“A new data type called a “posit” is designed for direct drop-in replacement for IEEE Standard 754 floats. Unlike unum arithmetic, posits do not require interval-type mathematics or variable size operands, and they round if an answer is inexact, much the way floats do. However, they provide compelling advantages over floats, including simpler hardware implementation that scales from as few as two-bit operands to thousands of bits. For any bit width, they have a larger dynamic range, higher accuracy, better closure under arithmetic operations, and simpler exception-handling. For example, posits never overflow to infinity or underflow to zero, and there is no “Not-a-Number” (NaN) value. Posits should take up less space to implement in silicon than an IEEE float of the same size. With fewer gate delays per operation as well as lower silicon footprint, the posit operations per second (POPS) supported by a chip can be significantly higher than the FLOPs using similar hardware resources. GPU accelerators, in particular, could do more arithmetic per watt and per dollar yet deliver superior answer quality.”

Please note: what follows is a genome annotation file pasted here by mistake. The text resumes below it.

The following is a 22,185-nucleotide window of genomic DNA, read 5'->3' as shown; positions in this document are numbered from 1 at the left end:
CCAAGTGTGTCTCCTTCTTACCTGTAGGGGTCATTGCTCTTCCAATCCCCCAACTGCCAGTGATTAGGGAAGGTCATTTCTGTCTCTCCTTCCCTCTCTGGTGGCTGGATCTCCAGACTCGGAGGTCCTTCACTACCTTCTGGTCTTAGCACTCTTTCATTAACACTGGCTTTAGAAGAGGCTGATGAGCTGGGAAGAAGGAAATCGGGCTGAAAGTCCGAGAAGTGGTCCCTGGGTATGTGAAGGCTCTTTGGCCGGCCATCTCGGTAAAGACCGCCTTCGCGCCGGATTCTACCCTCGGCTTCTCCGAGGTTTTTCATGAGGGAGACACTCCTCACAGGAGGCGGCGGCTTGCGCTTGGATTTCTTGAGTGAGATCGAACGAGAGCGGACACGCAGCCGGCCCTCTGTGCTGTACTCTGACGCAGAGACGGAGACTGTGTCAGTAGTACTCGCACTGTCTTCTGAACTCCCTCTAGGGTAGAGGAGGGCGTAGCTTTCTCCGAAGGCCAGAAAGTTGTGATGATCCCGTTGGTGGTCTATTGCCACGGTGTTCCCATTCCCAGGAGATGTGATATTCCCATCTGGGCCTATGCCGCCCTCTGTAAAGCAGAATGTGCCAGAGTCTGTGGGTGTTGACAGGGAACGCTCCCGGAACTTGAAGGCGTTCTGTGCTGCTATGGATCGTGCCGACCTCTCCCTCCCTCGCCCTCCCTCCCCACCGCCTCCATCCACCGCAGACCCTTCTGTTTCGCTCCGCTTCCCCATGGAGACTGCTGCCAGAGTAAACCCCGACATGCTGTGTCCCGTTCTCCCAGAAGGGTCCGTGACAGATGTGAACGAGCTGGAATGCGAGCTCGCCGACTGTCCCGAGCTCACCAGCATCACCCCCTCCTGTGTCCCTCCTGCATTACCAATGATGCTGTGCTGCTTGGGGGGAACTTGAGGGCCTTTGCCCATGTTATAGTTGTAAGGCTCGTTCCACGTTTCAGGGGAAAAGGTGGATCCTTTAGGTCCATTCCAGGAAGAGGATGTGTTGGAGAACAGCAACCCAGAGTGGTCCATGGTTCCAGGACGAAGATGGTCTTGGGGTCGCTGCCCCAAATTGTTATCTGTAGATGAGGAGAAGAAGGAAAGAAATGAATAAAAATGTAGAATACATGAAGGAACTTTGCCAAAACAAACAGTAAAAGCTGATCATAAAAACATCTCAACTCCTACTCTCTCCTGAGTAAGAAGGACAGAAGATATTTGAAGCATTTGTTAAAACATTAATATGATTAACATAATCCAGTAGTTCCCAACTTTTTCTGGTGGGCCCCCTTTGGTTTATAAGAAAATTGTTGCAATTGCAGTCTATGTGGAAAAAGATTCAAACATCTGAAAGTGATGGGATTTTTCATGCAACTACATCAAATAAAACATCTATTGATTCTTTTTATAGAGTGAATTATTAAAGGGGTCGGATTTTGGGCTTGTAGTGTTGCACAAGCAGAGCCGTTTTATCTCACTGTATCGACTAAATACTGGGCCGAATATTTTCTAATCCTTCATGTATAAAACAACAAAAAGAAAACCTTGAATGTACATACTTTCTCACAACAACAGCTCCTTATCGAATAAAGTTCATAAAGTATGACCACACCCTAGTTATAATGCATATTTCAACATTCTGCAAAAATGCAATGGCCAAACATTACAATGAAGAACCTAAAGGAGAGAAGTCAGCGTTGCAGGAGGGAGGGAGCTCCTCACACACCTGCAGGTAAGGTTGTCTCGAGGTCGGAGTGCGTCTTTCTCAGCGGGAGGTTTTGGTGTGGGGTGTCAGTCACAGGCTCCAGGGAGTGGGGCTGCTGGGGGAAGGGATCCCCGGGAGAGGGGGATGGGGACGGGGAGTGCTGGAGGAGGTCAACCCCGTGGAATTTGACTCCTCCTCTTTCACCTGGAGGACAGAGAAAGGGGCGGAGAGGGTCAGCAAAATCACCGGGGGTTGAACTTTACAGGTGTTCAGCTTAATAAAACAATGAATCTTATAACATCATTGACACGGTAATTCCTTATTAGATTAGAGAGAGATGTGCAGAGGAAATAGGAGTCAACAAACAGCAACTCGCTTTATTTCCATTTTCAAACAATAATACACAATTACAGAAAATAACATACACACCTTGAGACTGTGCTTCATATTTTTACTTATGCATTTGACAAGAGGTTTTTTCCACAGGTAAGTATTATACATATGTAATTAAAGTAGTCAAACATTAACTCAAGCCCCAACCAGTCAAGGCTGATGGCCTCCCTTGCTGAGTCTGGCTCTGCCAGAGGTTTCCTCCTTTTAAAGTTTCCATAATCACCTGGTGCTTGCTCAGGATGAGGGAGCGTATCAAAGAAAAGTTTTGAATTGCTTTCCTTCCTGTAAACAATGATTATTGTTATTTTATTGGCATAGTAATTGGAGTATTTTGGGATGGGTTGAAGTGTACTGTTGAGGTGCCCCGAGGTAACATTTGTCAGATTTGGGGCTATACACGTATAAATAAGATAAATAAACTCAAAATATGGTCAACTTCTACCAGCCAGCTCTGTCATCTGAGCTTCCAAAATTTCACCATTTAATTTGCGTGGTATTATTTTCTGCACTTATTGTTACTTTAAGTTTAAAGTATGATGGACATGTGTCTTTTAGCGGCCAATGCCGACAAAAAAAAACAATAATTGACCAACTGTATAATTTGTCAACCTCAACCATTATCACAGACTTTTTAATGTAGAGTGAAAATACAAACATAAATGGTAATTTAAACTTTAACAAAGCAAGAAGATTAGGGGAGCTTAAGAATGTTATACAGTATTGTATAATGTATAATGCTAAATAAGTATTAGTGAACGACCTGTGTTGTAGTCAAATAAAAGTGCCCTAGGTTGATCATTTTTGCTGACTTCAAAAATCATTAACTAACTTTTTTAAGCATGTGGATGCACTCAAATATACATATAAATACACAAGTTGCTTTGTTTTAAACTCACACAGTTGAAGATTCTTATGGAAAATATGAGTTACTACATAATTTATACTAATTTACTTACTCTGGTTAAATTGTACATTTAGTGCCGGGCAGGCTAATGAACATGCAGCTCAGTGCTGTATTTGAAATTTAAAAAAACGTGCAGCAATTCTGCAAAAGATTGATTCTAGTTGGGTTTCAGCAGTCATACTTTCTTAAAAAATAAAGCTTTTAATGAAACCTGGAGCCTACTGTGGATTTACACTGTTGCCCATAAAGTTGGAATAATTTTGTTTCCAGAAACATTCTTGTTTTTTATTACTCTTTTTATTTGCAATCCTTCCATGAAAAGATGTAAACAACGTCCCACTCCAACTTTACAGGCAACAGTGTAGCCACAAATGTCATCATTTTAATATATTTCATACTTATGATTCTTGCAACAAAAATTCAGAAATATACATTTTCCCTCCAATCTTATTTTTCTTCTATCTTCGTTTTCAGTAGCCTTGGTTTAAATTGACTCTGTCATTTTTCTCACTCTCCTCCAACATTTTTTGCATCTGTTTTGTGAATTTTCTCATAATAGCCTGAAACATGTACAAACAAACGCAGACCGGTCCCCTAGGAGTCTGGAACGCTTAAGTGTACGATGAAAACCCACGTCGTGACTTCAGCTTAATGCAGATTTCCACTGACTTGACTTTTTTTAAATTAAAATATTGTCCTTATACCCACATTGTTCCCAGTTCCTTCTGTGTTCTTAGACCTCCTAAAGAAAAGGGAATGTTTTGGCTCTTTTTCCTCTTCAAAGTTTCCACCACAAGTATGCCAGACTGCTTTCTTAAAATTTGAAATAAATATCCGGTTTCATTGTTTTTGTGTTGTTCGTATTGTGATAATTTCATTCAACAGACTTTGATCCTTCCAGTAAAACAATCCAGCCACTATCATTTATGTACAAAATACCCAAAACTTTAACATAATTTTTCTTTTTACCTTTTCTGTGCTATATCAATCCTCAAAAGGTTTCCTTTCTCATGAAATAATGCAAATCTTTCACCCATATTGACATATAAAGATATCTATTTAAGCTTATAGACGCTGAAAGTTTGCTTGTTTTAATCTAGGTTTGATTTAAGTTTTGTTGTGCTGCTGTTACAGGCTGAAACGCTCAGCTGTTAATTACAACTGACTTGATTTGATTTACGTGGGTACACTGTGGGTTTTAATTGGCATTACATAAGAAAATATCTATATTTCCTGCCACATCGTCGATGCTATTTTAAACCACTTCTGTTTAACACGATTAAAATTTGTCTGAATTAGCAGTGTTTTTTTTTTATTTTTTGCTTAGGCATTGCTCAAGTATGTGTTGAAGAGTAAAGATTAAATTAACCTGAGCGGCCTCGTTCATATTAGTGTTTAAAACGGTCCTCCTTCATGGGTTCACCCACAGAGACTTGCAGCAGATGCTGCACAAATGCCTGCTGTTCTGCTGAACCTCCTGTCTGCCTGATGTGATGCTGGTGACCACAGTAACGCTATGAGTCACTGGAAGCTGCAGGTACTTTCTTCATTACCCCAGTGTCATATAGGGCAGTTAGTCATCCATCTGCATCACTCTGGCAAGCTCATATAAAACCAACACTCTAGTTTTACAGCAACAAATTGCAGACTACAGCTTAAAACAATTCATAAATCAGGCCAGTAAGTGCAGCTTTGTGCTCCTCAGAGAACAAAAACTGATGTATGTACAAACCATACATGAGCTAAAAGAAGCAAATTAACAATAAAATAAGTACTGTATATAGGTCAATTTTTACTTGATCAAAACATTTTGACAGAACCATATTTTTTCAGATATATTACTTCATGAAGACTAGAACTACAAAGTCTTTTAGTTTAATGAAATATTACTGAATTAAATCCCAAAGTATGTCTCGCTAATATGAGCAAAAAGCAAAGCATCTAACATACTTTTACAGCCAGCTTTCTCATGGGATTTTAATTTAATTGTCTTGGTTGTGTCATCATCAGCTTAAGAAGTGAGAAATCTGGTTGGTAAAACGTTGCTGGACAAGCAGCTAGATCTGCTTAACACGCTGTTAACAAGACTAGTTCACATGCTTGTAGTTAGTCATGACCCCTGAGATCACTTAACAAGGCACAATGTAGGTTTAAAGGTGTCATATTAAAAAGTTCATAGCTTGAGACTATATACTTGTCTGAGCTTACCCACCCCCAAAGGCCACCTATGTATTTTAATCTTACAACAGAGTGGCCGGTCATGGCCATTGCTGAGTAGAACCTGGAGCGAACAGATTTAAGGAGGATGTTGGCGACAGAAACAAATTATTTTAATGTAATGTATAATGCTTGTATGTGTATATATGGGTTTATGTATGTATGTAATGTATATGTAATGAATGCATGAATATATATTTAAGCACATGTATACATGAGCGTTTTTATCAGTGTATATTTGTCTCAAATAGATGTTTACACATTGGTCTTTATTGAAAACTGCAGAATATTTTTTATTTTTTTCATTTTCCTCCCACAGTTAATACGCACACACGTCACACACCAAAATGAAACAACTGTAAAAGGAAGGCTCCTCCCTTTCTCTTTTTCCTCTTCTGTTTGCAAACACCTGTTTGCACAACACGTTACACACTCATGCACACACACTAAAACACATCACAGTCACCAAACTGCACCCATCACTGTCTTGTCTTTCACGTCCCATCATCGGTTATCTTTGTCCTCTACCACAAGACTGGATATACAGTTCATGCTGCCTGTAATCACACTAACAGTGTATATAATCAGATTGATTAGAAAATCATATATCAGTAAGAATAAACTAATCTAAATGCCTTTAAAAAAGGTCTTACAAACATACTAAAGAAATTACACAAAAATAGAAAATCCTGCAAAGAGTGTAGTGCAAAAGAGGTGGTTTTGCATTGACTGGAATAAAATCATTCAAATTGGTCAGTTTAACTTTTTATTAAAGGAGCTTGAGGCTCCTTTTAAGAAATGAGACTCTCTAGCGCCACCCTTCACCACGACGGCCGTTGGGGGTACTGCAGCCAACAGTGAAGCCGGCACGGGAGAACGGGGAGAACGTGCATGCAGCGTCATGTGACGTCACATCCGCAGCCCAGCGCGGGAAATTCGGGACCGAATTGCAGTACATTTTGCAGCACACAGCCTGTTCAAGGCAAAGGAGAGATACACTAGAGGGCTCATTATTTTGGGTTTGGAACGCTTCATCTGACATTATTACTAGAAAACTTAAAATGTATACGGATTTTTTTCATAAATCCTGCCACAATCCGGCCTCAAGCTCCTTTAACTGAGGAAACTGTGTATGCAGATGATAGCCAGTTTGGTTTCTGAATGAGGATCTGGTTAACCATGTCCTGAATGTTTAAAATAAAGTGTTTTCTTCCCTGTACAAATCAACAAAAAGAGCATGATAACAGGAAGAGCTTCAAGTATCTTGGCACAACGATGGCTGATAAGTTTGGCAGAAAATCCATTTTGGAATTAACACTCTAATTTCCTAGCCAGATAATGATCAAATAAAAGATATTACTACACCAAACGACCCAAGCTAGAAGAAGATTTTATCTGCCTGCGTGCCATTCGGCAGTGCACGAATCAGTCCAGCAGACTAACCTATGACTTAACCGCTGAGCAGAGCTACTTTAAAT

In this podcast, the Radio Free HPC team looks at recent developments in the Volkswagen Dieselgate scandal. According to reports, auto parts supplier Bosch wrote the software for VW that enabled the company’s diesel vehicles to cheat on emissions tests. We know because Bosch asked VW for indemnity back in 2006.
Rich also provides a quick preview of the HPC Advisory Council Stanford Conference, which starts Tuesday, February 7 in Palo Alto. Our own Shahin Khan of OrionX will be one of the featured speakers. His talk is entitled: Industry Insights: Hot Technology Topics in 2017.
Abstract: From BitCoins and AltCoins to Design Thinking, Autonomous tech and the changing nature of jobs, IoT and cyber risk, and the impact of application architecture on cloud computing, we’ll touch on some of the hottest technologies in 2017 that are changing the world and how HPC will be the engine that drives it.
In this podcast, the Radio Free HPC team speaks to our special guest for the week: Binnie Coppersmith, also known as Henry’s Mom. It’s Binnie’s 80th birthday, and Dan wants to know once and for all if Henry is an alien, or at least why he is the way he is. It’s a heart-warming story to be sure, and we even find out how Henry almost became the ambassador to some far off country.